Parallels and Patriarchy - Berakhot 51
The second parallel concerns the status of women, and here the parallel is not in the values but in the personal reaction. ‘Ulla was invited to a dinner at Rabbi Nahman’s, where Nahman asked ‘Ulla to pass the cup to Nahman’s wife Yalta in order to spread the blessings to her. Despite the preceding Talmudic discussion that encourages such generosity, ‘Ulla refused, citing Rabbi Judah’s claim that “the fruit of a woman’s body is only blessed through the fruit of a man’s body,” since Deuteronomy 7:13 promises fruitfulness to “bitnekha - your belly” (masculine form of you). Because the Torah text has no vowels, they could have simply reread Deuteronomy as referring to a woman (bitnekh) and given her the cup. However, if Deuteronomy meant a woman, the Rabbis assume it would have said “bitna – HER belly” since the audience listening to Torah is, of course, men. A very different values system from liberal Judaism today, to say the least.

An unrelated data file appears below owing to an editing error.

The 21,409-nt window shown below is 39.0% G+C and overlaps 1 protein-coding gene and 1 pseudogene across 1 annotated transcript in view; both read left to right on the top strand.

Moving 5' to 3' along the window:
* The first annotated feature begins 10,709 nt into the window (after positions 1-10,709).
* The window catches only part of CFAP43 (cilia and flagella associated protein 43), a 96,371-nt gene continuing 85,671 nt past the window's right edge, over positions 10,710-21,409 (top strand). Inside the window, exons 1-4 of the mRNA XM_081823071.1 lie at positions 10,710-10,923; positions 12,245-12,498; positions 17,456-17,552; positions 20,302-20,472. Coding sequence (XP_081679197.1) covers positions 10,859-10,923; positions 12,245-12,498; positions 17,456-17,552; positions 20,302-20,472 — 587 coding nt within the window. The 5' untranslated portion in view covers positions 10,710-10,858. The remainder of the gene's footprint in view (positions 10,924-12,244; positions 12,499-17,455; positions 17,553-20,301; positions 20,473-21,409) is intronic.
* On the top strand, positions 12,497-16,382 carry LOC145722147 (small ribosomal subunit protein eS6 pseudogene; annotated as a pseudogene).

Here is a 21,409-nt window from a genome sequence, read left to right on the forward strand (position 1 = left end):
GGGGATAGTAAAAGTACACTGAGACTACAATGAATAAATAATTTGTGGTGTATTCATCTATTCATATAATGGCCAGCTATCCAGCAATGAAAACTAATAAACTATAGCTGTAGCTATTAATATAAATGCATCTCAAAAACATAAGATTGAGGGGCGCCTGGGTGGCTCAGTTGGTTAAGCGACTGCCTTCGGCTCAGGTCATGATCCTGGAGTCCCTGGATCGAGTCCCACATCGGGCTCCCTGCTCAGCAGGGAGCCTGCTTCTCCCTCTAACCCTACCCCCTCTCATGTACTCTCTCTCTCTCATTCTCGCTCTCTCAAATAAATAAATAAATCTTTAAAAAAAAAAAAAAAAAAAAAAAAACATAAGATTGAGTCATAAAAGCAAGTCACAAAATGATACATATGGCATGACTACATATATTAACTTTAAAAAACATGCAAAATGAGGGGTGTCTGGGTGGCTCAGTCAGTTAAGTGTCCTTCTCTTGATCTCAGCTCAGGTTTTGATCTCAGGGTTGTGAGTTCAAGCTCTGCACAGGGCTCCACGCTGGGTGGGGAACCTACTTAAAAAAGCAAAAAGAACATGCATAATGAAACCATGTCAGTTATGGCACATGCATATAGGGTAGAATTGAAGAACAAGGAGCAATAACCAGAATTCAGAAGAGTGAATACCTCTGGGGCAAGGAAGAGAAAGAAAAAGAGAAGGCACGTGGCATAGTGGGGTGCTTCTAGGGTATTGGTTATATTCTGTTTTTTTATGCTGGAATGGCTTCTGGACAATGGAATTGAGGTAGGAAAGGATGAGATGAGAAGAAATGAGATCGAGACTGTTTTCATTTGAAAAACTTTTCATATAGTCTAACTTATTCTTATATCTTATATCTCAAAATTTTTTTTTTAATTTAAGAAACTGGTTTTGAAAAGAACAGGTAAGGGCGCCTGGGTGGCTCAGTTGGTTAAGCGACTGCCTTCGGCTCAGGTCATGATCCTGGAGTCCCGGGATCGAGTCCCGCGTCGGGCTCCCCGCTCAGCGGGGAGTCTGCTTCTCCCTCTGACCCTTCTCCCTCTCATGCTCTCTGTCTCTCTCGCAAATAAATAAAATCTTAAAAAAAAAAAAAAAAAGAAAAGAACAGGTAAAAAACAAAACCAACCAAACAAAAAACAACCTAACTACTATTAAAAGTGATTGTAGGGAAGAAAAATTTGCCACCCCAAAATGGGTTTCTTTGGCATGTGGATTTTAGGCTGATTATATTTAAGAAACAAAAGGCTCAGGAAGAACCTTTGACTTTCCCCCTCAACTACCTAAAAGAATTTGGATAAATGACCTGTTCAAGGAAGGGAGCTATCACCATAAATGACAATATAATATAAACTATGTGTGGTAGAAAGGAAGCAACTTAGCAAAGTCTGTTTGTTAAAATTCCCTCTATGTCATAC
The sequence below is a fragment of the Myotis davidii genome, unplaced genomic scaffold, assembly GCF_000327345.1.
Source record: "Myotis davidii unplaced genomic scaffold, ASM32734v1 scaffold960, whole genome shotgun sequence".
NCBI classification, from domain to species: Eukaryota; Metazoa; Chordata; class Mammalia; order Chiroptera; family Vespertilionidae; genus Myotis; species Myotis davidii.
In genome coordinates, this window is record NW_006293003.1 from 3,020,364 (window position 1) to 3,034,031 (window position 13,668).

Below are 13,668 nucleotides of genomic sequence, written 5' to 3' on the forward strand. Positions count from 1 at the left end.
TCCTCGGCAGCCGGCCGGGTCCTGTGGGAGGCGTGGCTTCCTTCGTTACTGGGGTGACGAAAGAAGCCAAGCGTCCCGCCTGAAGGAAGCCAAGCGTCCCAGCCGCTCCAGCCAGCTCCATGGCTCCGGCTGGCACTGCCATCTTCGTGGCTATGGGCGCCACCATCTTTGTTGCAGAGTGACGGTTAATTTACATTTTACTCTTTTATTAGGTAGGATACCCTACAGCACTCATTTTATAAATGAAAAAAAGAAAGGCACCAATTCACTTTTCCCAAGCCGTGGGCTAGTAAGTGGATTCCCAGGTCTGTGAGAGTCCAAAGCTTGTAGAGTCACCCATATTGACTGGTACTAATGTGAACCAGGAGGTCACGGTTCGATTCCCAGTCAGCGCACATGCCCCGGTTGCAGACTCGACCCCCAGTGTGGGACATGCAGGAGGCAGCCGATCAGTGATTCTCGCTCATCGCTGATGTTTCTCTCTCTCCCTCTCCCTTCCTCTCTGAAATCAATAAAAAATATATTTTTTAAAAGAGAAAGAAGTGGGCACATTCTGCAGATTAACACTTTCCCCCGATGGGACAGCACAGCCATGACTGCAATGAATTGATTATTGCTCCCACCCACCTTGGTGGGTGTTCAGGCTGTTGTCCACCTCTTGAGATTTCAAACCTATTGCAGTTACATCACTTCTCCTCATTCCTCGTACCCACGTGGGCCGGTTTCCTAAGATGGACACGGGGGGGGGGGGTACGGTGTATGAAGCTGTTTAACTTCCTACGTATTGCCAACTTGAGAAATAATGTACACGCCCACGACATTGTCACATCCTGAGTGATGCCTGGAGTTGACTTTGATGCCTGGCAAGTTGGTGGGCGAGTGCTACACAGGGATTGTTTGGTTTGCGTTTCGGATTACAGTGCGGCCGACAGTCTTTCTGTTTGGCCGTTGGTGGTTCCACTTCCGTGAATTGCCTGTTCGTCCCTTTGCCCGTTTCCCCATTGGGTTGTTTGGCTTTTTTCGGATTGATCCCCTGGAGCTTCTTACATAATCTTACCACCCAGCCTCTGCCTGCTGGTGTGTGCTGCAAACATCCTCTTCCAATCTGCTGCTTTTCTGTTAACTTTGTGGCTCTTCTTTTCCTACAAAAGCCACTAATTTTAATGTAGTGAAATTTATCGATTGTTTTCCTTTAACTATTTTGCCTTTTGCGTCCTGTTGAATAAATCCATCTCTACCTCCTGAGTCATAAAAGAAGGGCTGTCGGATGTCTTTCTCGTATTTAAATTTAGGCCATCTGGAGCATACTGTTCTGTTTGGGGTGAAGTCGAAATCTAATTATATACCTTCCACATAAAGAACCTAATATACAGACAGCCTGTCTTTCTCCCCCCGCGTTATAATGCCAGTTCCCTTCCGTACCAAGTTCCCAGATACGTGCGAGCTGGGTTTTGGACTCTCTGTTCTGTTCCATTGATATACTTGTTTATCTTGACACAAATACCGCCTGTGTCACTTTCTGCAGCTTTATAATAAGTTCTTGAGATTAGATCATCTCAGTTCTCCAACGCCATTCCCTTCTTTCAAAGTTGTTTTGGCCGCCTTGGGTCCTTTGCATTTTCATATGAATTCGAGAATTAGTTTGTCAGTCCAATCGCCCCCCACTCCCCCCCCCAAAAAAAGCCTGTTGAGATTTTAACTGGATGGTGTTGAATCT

Yalta’s reaction, however, is entirely understandable – she heard that ‘Ulla refused to pass her the cup, and she rose up in a fury, went to the winery, and smashed 400 jars of wine. Rabbi Nahman tries to appease her by offering her a second cup of wine from the same flask, which he claims partakes of the same blessing. Her answer in so many words: what else could you expect from a jerk like ‘Ulla. In her anger at exclusion, we can hear a pre-modern frustration that found its voice in recent times, for the good of wine jars everywhere.
In tomorrow’s page, we will consider the discussion of differences between Beit Shammai and Beit Hillel concerning blessings and Shabbat rituals. In the Talmud’s patient explanation of both sides of the argument, rather than simply articulating the winning perspective, we can take a lesson for political and personal disputes of our own times.
Rabbi Adam Chalom